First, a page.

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I am a definite buy and holder, but am starting to dabble in trading some individual stocks specifically those that seem to consistently trade in a range. Ones i've noticed like this were CN (although it's broken out of it's range), Yamana and Las Vegas Sands just to name a few. The thought here is of course to buy at low end of the range, hold for a quick 10% and then dump. Rinse and repeat when it hits the low end again. The key here of course is to do it with a stock you don't mind owning as a long term hold if it happens to nosedive.

Just wondering if others out there have a list of such stocks.
 

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I am a definite buy and holder, but am starting to dabble in trading some individual stocks specifically those that seem to consistently trade in a range. Ones i've noticed like this were CN (although it's broken out of it's range), Yamana and Las Vegas Sands just to name a few. The thought here is of course to buy at low end of the range, hold for a quick 10% and then dump. Rinse and repeat when it hits the low end again. The key here of course is to do it with a stock you don't mind owning as a long term hold if it happens to nosedive.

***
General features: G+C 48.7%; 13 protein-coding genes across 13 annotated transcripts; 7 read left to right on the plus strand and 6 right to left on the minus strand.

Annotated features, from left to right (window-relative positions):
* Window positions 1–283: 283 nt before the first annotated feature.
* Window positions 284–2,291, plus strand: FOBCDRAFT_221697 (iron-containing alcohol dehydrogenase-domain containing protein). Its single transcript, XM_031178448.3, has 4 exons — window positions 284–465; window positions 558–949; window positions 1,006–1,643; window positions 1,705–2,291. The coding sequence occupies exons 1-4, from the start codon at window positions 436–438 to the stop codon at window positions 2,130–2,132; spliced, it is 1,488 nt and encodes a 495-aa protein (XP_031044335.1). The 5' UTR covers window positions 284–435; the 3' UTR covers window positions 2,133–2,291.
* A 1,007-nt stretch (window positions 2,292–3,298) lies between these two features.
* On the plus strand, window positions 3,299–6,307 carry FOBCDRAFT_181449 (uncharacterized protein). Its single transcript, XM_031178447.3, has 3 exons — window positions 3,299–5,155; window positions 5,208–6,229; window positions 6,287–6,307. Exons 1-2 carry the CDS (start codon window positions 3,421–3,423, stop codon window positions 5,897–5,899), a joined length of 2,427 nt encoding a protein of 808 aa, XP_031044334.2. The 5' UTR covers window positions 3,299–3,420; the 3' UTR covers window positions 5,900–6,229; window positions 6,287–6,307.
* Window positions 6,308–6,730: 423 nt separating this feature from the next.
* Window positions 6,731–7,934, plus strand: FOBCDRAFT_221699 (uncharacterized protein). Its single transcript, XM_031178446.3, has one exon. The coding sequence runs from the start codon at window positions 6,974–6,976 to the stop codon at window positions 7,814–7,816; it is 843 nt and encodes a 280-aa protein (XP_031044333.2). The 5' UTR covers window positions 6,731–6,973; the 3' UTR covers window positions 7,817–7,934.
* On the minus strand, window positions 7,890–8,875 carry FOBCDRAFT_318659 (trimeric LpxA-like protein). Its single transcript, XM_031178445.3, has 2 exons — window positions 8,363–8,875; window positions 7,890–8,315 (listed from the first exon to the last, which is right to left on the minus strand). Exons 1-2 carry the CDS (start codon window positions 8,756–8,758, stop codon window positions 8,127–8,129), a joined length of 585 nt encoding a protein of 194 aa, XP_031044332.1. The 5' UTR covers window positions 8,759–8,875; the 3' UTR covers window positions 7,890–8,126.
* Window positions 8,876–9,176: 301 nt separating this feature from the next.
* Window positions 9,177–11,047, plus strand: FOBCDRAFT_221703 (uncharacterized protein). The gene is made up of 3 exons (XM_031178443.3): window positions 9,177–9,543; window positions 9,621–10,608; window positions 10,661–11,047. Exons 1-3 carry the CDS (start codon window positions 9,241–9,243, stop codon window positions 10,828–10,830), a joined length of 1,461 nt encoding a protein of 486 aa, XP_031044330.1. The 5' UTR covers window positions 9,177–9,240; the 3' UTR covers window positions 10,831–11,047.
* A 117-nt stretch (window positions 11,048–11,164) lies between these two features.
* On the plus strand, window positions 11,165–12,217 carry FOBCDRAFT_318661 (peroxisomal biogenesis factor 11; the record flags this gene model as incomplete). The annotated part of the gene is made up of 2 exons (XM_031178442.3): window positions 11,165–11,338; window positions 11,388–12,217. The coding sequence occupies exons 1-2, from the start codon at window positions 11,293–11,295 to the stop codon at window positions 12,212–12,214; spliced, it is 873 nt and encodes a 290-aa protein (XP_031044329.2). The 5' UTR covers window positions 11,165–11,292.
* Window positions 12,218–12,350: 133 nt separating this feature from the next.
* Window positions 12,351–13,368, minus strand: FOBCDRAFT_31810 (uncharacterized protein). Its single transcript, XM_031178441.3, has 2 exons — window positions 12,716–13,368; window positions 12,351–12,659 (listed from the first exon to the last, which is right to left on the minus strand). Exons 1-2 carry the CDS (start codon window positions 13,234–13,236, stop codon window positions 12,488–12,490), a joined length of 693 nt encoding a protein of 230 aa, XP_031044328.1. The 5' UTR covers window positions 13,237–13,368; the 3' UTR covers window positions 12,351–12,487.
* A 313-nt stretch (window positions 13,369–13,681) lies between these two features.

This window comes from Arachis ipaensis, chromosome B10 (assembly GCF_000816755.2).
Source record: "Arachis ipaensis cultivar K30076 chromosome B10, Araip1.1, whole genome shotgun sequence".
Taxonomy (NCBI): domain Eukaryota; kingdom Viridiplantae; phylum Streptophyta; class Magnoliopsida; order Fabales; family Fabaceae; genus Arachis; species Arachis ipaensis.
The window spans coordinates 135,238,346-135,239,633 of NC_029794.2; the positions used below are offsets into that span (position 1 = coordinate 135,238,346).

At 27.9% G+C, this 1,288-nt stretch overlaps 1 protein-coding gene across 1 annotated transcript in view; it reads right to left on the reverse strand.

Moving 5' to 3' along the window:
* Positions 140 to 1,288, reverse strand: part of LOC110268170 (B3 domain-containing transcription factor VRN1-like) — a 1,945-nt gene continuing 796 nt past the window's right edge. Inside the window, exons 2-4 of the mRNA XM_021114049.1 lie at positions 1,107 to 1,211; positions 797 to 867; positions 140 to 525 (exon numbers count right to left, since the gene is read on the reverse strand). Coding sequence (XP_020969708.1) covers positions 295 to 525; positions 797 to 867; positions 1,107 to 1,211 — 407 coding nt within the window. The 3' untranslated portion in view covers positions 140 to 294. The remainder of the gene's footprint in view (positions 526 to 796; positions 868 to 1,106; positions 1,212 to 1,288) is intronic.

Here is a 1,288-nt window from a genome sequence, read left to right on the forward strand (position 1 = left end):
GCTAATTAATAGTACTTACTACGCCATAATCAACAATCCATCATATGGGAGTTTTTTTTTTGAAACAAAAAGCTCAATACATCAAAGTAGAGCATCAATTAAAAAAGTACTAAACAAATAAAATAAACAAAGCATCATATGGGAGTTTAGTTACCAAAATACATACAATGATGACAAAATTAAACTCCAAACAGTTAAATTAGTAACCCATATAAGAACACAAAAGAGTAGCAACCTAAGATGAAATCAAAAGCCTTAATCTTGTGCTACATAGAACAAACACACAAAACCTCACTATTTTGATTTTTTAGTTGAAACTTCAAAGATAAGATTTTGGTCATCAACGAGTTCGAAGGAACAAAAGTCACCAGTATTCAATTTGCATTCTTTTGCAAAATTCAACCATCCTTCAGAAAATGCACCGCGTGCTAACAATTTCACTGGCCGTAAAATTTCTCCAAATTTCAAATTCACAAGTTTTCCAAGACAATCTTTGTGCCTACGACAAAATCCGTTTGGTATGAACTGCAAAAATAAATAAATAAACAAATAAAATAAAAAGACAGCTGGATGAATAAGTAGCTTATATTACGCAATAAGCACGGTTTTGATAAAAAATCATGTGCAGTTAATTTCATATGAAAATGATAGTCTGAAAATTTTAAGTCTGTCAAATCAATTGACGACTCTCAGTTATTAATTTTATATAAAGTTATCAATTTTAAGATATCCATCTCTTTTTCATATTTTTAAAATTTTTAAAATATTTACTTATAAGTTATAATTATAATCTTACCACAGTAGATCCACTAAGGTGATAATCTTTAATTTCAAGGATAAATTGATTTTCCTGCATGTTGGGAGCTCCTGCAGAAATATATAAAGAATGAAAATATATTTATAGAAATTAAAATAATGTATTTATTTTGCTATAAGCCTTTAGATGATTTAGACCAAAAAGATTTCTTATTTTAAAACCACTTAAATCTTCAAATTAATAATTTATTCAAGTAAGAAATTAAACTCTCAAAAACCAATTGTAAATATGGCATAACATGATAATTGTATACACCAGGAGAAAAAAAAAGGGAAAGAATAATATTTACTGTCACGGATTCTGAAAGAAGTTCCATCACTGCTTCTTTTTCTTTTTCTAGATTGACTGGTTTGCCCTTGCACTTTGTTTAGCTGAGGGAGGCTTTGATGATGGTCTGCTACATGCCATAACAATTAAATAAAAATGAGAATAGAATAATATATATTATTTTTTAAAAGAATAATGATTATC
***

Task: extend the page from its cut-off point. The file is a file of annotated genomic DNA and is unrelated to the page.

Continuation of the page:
Just wondering if others out there have a list of such stocks.
You need to understand why a specific stock is breaking down. Pretty counter intuitive to hold onto a stock especially if the main cause of the drop was due to the fundamental shift in the company's operation or legal issues. Thus, you need to reevaluate the stock instead of blindly holding onto it. Many still holding onto such baggage till this day from the 2000 Tech Bubble. Or more recently - Lehman, which consolidated around $55 to $65 for 6 months (2007-2008) before the collapse. I know a few who held onto them as a "long term" investment.:confused:

In a trading world, any missed stops are called the long term investment. ;)
 

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My experience with this is that you may win this game, one or two or maybe even three times but inevitably what happens is you sell the stock for your 10% gain, just to watch it move up another 20% to 30% or more, or even worse, you buy it back 10% lower just as it was about to crater.

You guarantee that your upside is only 10% but since you will almost always buy it back 10% lower, your downside is unlimited. Over time this will work against you ... unless you are the 0.001% of traders that get lucky and it works a lot longer, you write a book and maybe develop some software trading packages for others.

Good luck in whatever you do.
 
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